Below are some of the most commonly asked questions about Historic Brattonsville. If your question is not answered feel free to contact us at 803.684.2327 or use our online contact form.
- Q. What hours is Historic Brattonsville open?
- Q. What are admission prices?
- Q. How long should I expect to spend/what type of experience will I have at Historic Brattonsville?
- Q. Are there interpreters on-site all the time?
- Q. Are pets allowed at Historic Brattonsville?
- Q. What type of bathroom facilities are available?
- Q. Is Historic Brattonsville handicap-accessible?
- Q. Do you sell concessions?
- Q. Is there a charge for parking at Historic Brattonsville?
- Q. How can I learn about area dining and lodging?
- Q. Is Historic Brattonsville a national or state park?
- Q. Are there protected or endangered plant species at Historic Brattonsville?
- Q. Are visitors allowed on site after it closes?
- Q. Wasn’t there a movie filmed at Historic Brattonsville?
- Q. Is Historic Brattonsville available for parties?
- Q. May I take pictures or video at Historic Brattonsville?
Q. What hours is Historic Brattonsville open?
A. Tuesday-Saturday, 10 a.m.-5 p.m., Sunday 1-5 p.m.
Q. What are admission prices?
A. Regular admission is $6 for adults, $5 for seniors, $4 for youth ages 4-17. CHM members and children 3 and younger are admitted free.
Q. How long should I expect to spend/what type of experience will I have at Historic Brattonsville?
A. Most visitors spend about 1 1/2 hours touring the site. More than 30 historic buildings are accessible via footpaths; this is a walking tour through living history.
Q. Are there interpreters on-site all the time?
A. The self-guided walking tour at Historic Brattonsville is often complemented by the presence of costumed interpreters demonstrating historical skills such as cooking, farming, gardening and woodworking and every Saturday features Living History with a variety of changing activities.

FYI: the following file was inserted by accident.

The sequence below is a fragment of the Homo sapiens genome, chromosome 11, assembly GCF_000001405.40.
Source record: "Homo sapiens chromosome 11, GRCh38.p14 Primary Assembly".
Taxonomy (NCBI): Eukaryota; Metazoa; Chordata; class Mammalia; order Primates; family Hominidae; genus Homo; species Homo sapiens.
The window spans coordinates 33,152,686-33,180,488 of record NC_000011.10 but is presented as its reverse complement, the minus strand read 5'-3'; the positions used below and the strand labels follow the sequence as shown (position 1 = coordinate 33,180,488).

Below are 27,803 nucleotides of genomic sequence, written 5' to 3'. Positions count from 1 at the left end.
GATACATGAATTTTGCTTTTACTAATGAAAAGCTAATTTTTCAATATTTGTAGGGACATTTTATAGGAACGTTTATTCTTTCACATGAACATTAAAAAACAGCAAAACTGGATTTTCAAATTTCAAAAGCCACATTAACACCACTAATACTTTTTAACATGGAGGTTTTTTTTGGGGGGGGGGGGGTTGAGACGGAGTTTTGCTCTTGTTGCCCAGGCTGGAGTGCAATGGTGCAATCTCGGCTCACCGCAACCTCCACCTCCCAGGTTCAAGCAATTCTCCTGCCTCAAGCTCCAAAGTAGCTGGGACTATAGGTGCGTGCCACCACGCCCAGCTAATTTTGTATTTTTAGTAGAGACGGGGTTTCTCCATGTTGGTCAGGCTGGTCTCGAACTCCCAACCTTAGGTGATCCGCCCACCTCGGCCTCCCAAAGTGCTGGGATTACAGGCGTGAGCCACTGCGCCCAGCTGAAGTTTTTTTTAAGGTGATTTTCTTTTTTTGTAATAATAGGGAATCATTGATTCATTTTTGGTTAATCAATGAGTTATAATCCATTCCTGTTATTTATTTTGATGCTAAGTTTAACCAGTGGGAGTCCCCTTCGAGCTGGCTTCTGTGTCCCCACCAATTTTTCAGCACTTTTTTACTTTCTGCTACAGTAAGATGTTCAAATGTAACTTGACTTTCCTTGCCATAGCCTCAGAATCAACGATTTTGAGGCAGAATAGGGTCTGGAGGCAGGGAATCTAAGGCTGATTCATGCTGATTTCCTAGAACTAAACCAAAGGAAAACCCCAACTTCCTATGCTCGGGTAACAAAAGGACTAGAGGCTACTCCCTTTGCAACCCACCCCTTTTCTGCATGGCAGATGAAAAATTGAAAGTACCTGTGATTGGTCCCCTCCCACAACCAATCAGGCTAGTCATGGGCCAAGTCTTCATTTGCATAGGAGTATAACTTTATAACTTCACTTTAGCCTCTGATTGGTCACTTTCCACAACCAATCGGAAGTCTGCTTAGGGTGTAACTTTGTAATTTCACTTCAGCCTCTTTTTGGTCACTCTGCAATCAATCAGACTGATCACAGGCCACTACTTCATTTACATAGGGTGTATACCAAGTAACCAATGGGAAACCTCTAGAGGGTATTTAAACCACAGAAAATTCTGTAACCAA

Q. Are pets allowed at Historic Brattonsville?
A. No pets are allowed.
Q. What type of bathroom facilities are available?
A. Historic Brattonsville has clean and handicap-accessible bathrooms.
Q. Is Historic Brattonsville handicap-accessible?
A. Most of the experiences at Historic Brattonsville are reached via footpaths which should be accessible to most. Three of the historic buildings are handicap-accessible.
Q. Do you sell concessions?
A. Food is not sold during regular business days at Historic Brattonsville, but food is often available during special events. Visitors may bring a picnic lunch to enjoy in the picnic area. The nearest dining is about 10 miles away, so plan to eat before you attend, or treat yourself after your visit. Local arts and crafts, reproduction toys and gift items are available at our Gift Shop.
Q. Is there a charge for parking at Historic Brattonsville?
A. Historic Brattonsville has plentiful free parking. Special event parking is occasionally in grass fields, with workers directing traffic.
Q. How can I learn about area dining and lodging?
A. Visit the York County Convention and Visitors’ Bureau website, www.visityorkcounty.com
Q. Is Historic Brattonsville a national or state park?
A. No. Historic Brattonsville is part of the Culture & Heritage Museums, a linked system of cultural sites in York County, SC, and owned by the county. It is operated by the Culture and Heritage Commission and partially funded by York County, the Culture and Heritage Foundation and private donations.
Q. Are there protected or endangered plant species at Historic Brattonsville?
A. A 10-acre conservation easement was established in 2000 at Historic Brattonsville to serve as safe haven for transplanted populations of the federally endangered Schweinitz’s sunflower (Helianthus schweinitzii). The easement is set on prairie-oldfield habitat north of the 1840 Academy and pond, and although nature trails take visitors around the perimeter of the prairie, the actual easement and sunflower populations are not intended for public access, in order to protect the plants. We feel it is important to establish viable populations of Schweinitz’s sunflower and its endangered cousin, the Georgia aster, and ask for public understanding for the conservation needs of these delicate and important plant species.
Q. Are visitors allowed on site after it closes?
A. Visitors are not allowed on site after hours.
Q. Wasn’t there a movie filmed at Historic Brattonsville?
A. Several buildings at Historic Brattonsville were used in filming the Revolutionary War epic “The Patriot” in 2000. The movie was nominated for three Academy Awards.
Q. Is Historic Brattonsville available for parties?
A. Hightower Hall, an 1856 Italian Villa, is available for rental.
Q. May I take pictures or video at Historic Brattonsville?
A. Guests are welcome to take pictures or video for personal use. Professionals must have prior approval and pay a fee for use. * Image use other than for one-time educational use requires permission from the Culture & Heritage Museums. All images and graphics are under copyright unless otherwise noted.